how to become a doula california
Step 1: Do Your Research
A doula is someone who provides emotional support, physical comfort methods, and an objective viewpoint to a woman who is expecting, is experiencing labor or has recently given birth. Doulas are not trained medical professionals. They do not perform clinical tasks such as taking blood pressure but instead focus on helping the woman understand what is happening to her body and talk through different options.
The doula profession has been steadily growing in popularity since the 1980s. The word doula was officially added to the Oxford English Dictionary in 2006 after decades of steady use with little variation in definition.
Step 2: Get Certified or Take a Doula Training Course
There is currently no legal standard or certification requirements for doulas in California. You can start working as a doula right after becoming an L&D nurse or midwife, but if you want to be the best doula possible and to feel confident in providing the best care to your clients, we highly recommend you get trained. There are many benefits of having proper training:
- When someone has a bad experience with a doula, they usually blame it on lack of training. By getting certified, you lower this risk.
- Having more knowledge about pregnancy and childbirth will help you better support your client through her birth journey and avoid common mistakes that untrained doulas make.
- Professional certification can help expand your horizons and improve your career prospects. It serves as proof that you have extensive knowledge in this field and entitles you to a higher salary than other untrained professionals.
Since every state has its own laws regarding the practice of doulas, look for programs that are designed specifically for California residents so that they can offer information that’s relevant to how things work in the state where you’ll be practicing.
Step 3: Registration & Licensing
Prior to starting your doula career, you will need to register with the county or state you are planning to work in. While some states do not require licensure for doulas, if you plan on working in a hospital setting, it is likely that you will require a license as well. When researching becoming a California doula, it is important to note that there are specific requirements for different counties in the state. Registration and licensing requirements vary depending on whether you intend to work as an independent contractor or within a hospital system.
In order to become registered within the state of California, you must provide evidence of completing your training through DONA International or another training program approved by the state. You will also be required to submit documentation proving that your CPR certification is up-to-date. Once these forms have been submitted and approved, you will be added to the list of doulas who are eligible to practice within California.
Step 4: Getting Insurance and Malpractice Coverage
- California has a few types of insurance for doulas. Each one is great for a different reason.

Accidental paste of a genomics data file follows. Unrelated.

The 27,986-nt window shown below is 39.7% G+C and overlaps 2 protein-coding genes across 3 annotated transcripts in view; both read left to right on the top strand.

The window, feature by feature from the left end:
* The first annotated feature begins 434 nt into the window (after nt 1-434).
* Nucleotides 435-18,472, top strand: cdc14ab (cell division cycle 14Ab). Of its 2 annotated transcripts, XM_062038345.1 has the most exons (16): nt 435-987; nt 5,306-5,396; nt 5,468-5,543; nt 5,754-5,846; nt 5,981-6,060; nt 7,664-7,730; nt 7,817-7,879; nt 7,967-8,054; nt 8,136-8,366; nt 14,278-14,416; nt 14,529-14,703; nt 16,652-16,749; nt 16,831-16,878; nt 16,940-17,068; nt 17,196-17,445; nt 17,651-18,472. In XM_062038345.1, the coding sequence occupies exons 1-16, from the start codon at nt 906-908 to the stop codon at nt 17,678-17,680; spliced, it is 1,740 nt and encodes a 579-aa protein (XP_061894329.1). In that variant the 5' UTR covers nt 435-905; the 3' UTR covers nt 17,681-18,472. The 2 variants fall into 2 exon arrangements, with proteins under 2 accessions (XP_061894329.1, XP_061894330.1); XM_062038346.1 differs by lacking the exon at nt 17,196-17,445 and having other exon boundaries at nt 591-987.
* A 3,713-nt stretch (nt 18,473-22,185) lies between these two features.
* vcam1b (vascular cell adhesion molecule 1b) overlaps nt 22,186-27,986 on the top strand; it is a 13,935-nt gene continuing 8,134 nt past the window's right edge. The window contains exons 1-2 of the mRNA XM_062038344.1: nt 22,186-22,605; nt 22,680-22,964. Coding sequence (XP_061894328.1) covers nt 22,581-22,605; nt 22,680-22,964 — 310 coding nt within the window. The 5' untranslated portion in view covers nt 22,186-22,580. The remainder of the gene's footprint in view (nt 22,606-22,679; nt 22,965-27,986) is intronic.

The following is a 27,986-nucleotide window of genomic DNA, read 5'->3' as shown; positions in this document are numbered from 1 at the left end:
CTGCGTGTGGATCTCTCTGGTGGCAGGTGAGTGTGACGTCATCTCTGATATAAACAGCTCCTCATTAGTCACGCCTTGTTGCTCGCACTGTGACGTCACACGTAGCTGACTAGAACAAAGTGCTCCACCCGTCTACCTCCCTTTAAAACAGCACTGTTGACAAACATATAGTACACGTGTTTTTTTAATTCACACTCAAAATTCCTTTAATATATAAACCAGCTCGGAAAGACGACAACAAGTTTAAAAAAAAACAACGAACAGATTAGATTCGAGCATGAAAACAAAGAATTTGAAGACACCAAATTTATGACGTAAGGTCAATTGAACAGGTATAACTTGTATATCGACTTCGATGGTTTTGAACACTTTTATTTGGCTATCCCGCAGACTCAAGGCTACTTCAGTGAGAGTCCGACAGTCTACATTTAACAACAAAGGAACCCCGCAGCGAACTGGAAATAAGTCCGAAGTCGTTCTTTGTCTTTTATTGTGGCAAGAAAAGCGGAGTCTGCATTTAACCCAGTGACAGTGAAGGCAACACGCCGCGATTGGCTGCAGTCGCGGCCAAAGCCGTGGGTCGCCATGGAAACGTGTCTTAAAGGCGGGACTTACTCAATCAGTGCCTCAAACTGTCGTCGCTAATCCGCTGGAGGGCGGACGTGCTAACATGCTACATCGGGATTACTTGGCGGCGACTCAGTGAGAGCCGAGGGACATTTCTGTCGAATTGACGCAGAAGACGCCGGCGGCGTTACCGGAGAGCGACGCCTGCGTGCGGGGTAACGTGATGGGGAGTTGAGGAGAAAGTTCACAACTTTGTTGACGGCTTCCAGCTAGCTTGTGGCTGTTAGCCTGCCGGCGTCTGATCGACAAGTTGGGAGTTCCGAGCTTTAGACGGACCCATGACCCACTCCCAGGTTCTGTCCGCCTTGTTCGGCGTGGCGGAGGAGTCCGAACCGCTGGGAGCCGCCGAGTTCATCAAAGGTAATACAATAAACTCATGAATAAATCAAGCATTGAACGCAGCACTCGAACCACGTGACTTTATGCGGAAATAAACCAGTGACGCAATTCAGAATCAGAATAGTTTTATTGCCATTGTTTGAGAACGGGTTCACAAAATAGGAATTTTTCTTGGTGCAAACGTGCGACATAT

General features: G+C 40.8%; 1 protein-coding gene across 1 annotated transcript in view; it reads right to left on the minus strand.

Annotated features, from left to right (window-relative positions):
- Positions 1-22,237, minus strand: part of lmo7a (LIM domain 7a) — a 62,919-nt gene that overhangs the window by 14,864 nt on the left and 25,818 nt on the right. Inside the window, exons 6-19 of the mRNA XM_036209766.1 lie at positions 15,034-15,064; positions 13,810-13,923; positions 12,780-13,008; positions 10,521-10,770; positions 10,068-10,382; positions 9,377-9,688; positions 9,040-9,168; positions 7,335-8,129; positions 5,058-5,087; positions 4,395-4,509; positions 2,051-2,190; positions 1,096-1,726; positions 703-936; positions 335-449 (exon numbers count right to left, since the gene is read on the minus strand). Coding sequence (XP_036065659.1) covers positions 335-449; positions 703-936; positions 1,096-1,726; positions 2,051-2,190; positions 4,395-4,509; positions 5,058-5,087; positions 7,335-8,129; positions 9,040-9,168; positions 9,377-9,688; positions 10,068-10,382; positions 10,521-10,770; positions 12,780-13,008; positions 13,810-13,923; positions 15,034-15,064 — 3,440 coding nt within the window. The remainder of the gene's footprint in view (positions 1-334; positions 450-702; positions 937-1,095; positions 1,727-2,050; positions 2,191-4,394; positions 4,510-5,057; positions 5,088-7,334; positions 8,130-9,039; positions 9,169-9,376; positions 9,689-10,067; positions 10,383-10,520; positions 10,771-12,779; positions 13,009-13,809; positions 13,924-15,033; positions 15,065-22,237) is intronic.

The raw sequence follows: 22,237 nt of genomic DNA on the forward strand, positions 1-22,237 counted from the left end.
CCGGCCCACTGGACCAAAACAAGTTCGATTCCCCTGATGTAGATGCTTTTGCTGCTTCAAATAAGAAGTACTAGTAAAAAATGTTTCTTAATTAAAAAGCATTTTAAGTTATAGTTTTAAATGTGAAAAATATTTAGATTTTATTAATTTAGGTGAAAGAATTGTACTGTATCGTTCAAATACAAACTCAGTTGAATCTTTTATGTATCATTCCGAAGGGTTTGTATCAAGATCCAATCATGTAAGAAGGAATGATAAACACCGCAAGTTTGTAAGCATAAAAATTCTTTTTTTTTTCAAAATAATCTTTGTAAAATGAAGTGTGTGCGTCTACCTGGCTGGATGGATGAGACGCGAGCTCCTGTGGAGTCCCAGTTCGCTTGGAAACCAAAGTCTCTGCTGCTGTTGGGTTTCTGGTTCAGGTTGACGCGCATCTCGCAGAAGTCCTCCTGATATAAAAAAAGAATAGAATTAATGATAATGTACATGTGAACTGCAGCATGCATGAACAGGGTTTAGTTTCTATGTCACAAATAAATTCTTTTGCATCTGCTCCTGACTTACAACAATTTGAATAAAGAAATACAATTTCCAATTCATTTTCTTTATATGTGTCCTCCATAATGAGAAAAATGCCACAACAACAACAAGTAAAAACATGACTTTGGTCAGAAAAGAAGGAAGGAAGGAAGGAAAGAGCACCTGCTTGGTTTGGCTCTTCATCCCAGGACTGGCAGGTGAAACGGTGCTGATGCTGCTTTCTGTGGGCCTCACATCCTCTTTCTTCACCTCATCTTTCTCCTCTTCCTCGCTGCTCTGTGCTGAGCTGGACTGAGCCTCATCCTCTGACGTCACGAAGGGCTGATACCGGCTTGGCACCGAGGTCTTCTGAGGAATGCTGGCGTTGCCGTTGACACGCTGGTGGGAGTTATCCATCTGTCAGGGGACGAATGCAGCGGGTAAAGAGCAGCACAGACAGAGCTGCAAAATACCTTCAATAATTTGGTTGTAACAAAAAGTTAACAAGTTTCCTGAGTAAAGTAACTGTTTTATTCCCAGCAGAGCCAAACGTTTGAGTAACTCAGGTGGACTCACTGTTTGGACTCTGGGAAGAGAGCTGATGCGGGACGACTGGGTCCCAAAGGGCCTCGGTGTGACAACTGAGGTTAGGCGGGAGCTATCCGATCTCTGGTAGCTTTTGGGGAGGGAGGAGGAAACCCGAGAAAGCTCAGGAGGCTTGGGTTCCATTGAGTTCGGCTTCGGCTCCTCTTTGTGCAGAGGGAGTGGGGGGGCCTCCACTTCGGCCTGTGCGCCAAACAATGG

- When I finished my training, I knew that I wanted to be in the insurance business; it was really clear. But doing it as a new and inexperienced doula wasn’t something I was willing to tackle by myself. After many long conversations with my doula mentor and friends, I figured out how much malpractice coverage would cost when starting a practice and what type of company would offer me the best deal.
- The key to finding this information is talking with multiple companies and being honest. If you lie or misrepresent yourself, you could end up paying more than needed or not getting any insurance at all!
Step 5: Connecting with Expecting Parents
After you have completed your certification and registered as a doula in California, the next step is to connect with expecting parents. This is the single most important element of your business. Without mothers and their partners, you cannot practice as a doula. Although talking to friends and family about your new career may lead to some referrals, this will not be enough to keep you busy full-time as a professional pregnancy support specialist. Fortunately there are many ways you can market yourself online and offline to find clients in your area:
- Create your own website.
- Get a profile on [DoulaMatch](https://doulamatch.net/).
- Make business cards.
- Post on social media pages for expecting parents or parents (e.g., Facebook groups).
- Put up fliers in local businesses with permission.
- Post ads on forums for expectant mothers (e.g., TheBump).
Step 6: Keep Up-to-Date on Latest Research, Techniques and Tools
- Keep Up-to-Date on Latest Research, Techniques and Tools: Once you have begun your doula career, it’s important to stay up-to-date on changes in the doula field. This could include researching childbirth methods, doula philosophies and techniques, reading blogs, books and magazines about the profession or networking with other doulas. Also ensure that you are kept abreast of any new laws or regulations in your local area that may require additional training.
Becoming a doula will require work and dedication, but it’s certainly worth the effort.
Becoming a doula is no easy task. It requires time, effort, and dedication. You’ll need to be able to work well with others and have an innate desire to help others. But the experience you’ll gain from your journey is priceless.